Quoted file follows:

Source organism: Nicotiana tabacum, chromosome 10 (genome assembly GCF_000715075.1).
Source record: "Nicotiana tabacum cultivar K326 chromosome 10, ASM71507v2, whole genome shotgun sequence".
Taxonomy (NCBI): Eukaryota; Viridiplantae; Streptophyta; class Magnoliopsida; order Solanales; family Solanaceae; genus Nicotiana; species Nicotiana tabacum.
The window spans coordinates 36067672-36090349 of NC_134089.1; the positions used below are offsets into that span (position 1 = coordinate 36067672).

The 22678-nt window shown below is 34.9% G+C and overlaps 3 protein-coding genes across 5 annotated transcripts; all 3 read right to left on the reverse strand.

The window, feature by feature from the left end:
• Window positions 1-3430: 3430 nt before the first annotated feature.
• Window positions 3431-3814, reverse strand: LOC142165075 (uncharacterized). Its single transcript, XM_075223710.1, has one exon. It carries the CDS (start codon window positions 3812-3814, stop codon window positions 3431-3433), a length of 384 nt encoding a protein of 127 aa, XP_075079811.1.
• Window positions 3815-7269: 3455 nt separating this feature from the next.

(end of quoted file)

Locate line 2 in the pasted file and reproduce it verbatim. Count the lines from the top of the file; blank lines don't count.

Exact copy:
Source record: "Nicotiana tabacum cultivar K326 chromosome 10, ASM71507v2, whole genome shotgun sequence".